On December 13, 2010, Canada’s Parliament held an emergency debate on Haiti in the wake of the fiasco of the first round vote. Only one MP raised doubts about the legitimacy of the November vote, Mr. Denis Coderre of the Liberal Party.

Following his electoral victory, President Martelly took more than six months to nominate a prime minister, the first step required in the formation of a government. Mr. Martelly’s lack of popular support (less than 25% of Haitians participated in the November 2010 and March 2011 voting rounds) and his ties to Haiti’s Duvalierist tyranny were major reasons for the delay as he sought, unsuccessfully, to pressure the Legislature and Senate to accept his first two nominees for the post.[11]

The failure by Mr. Martelly to exercise compromise in governing Haiti has been noted in the North American[12] and international press.[13] Overall, his views and those of the small Haitian elite he represents are out of step with the social justice sentiments of the majority of the Haitian people.

4. Parliament needs more and better information
On October 18, 2011, the new Standing Committee on Foreign Affairs and International Development of the House of Commons held its first discussion on Haiti. It received incomplete information on the actual situation in Haiti. Please find appended a letter on this subject that is addressed to members of the Committee and written by several of the authors of this letter.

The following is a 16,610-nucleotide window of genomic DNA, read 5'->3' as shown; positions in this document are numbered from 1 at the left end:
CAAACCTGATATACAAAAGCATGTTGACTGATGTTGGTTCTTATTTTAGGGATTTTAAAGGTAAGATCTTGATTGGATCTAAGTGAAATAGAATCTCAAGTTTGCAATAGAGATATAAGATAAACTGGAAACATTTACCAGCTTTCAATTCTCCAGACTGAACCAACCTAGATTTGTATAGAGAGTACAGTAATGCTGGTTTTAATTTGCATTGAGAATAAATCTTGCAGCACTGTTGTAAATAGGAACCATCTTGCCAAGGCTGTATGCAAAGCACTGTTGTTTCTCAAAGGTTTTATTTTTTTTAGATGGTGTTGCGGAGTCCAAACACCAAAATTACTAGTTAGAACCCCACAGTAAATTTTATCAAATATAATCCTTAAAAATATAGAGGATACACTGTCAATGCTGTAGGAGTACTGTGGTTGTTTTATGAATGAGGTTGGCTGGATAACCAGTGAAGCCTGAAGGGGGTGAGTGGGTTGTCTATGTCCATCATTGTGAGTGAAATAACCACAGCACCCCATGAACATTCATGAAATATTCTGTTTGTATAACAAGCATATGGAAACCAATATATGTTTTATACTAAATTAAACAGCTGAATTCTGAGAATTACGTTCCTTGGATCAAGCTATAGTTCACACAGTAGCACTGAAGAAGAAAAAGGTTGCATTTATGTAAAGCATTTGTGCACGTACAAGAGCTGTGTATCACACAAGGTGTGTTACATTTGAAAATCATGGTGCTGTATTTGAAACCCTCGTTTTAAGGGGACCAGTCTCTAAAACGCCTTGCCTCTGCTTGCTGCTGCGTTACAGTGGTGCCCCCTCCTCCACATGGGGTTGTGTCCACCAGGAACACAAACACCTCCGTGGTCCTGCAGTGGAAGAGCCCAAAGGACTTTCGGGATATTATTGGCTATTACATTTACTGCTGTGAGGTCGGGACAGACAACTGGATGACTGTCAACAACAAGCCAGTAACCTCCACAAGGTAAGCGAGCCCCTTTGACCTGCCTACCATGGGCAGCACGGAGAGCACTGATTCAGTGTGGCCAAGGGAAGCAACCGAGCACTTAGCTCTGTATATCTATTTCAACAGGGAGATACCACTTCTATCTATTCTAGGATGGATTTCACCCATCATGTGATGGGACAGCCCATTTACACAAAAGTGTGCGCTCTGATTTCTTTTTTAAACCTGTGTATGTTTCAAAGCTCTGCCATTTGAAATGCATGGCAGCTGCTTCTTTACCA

Canadasubmitted an informed brief to the Universal Periodic Review session on Haiti of the UN Human Rights Council on October 13, 2011. The brief acknowledges the failings of judicial, police and prison institutions in Haiti and thus, implicitly, the failings of close to eight years of Canadian policy (intervention) in this field.

Canadashould assist the chronically weak and under-funded Haitian judicial system to seek justice for the past victims of Jean-Claude Duvalier and undertake other, crucially needed judicial services. It is not for lack of will on the part of many Haitian authorities that justice is in such poor shape; it is a lack of resources as well as harmful foreign interference that lies at the root of much of Haiti’s justice woes.

Canadashould heed the growing numbers of Haitians who are demanding the withdrawal of MINUSTAH from Haiti. The funding it consumes should be applied to human development programs.

Please find appended to this letter a more detailed summary of our concerns about Haiti, in the form of the aforementioned letter to the members of the Standing Committee on Foreign Affairs and International Development. For ongoing information as well as background on Haiti, please consult the website of our national advocacy network, the Canada Haiti Action Network,



Stuart Hammond
Haiti Solidarity BC
Vancouver BC

Roger Annis
Haiti Solidarity BC
Vancouver BC

Bill Burgess
Haiti Solidarity BC
Vancouver BC

Ralph Jean Paul
Winnipeg Haiti Solidarity Group
Winnipeg MB

Jordan Samolesky
Winnipeg Haiti Solidarity Group
Winnipeg MB

Travis Ross
Haiti Action Montreal
Montreal QC

Kevin Edmonds
Toronto Haiti Action Committee
Toronto ON

BC Holmes
Toronto Haiti Action Committee
Toronto ON